“Survivor 41” represented the dawn of the new era for the beloved reality competition show. Not only did the latest season include new twists and new advantages, but it also included the most diverse cast in the show’s history, with over 50% of the contestants being People of Color and members of the LGBTQIA+ community.
“Survivor 41” contestant Evvie Jagoda recently spoke to The Harvard Crimson about the importance of queer representation on TV.
Evvie Jagoda on the Importance of Queer Representation
On “Survivor,” Evvie Jagoda was the savvy strategist with a solid social game. In real life, she is a Ph.D. student at Harvard University and a member of the LGBTQIA+ community. Evvie is also the first non-binary contestant in “Survivor” history. She uses she/they pronouns. Evvie chose to keep her education under wraps but didn’t hesitate to share her sexual identity with her fellow castaways.
Evvie spoke to The Harvard Crimson in December 2021 about her experience on “Survivor” and the importance of queer representation in media. She told the publication that her decision to appear on “Survivor” was driven by her desire for more queer representation on TV.
“Part of the reason I wanted to do the show was to be able to put that message out there and be someone that people do get along with and wanna play ‘Survivor’ with, and be my full queer self, wearing rainbow boxers and a bow tie,” she told the outlet.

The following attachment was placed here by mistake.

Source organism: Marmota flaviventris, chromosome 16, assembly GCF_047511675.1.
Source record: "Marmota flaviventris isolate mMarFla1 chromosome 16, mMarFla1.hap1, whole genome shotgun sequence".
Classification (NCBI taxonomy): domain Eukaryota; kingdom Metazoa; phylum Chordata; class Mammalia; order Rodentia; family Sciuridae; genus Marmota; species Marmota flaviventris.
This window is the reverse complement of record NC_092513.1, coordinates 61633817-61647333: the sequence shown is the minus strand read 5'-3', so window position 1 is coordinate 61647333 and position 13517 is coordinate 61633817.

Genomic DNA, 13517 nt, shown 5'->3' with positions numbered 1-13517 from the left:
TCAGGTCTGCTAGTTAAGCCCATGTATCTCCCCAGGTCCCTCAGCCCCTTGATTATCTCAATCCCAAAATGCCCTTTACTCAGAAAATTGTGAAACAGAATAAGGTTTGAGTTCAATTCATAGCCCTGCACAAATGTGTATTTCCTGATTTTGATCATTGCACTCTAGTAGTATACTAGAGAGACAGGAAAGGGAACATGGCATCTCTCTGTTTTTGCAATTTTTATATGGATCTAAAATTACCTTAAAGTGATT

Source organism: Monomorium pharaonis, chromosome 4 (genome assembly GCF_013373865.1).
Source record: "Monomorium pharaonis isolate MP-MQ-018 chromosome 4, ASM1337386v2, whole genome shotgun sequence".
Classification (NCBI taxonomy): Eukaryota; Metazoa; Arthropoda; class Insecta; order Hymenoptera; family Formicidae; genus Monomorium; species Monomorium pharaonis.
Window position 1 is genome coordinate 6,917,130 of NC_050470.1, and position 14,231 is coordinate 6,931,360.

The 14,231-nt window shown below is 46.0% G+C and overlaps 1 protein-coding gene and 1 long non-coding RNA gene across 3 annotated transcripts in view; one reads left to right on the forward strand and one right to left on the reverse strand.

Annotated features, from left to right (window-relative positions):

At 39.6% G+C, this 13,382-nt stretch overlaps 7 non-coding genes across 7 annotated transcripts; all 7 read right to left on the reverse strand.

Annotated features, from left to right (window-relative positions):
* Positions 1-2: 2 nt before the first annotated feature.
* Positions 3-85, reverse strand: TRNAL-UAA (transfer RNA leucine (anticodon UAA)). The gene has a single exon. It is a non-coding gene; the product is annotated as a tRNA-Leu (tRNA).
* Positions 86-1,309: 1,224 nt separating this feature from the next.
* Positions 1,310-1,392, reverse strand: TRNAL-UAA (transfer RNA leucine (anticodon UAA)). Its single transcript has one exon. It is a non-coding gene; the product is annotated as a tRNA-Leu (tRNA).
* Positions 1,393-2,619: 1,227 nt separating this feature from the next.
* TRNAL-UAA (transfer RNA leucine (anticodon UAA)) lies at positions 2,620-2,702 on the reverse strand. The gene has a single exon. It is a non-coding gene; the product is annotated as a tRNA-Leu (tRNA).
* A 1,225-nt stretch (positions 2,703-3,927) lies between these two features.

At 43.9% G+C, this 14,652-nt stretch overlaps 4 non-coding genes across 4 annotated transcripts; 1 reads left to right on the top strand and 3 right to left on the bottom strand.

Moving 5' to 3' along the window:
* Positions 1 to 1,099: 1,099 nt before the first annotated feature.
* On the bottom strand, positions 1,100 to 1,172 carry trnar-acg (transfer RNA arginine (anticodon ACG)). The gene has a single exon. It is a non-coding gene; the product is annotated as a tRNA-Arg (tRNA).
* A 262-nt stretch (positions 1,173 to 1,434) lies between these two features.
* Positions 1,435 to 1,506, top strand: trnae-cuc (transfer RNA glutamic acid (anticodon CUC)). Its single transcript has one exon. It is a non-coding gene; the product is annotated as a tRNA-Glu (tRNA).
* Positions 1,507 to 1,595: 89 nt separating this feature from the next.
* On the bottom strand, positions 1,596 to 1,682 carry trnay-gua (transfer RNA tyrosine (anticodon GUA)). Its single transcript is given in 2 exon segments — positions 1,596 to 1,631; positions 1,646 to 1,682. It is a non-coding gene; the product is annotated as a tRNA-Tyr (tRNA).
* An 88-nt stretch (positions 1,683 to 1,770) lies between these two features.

Evvie said that the decision to be open about her sexual identity on the show was never a question for her.
“Being loud and proud and joyful about my queerness is just 100% integral to who I am. I literally have a tattoo that says ‘gay’ with a rainbow flag on it. Because that is what queerness is to me,” she told the publication. “I think the only way that you can play ‘Survivor’ is to go in with as authentic of yourself as possible, because that’s how you connect with people and build relationships.”
Evvie opened up to The Harvard Crimson about how it felt to be a part of the most diverse season of “Survivor,” telling the publication, “It was really, really special to be a part of that.”
CBS Signed a Diversity Pledge
In November 2020, CBS announced a diversity pledge which stated that from now on, all unscripted programming will have casts “with at least 50% of the contestants being Black, Indigenous, and People of Color (BIPOC), beginning in the 2021-2022 broadcast season.”
CBS Programs like “Survivor,” “Big Brother,” and “Love Island” have been criticized in the past for their lack of diversity. Season 23 of “Big Brother,” which aired in the Summer of 2021, crowned the first black winner in the show’s history, and fans thanked the diversity pledge for making that possible. In November 2020, CBS executives released a statement letting viewers know the network will be more committed to inclusivity and diversity in the future.
“The reality TV genre is an area that’s especially underrepresented, and needs to be more inclusive across development, casting, production, and all phases of storytelling,” said George Checks, Chief Executive for the CBS entertainment group.
“Survivor 42” will air in the spring of 2022.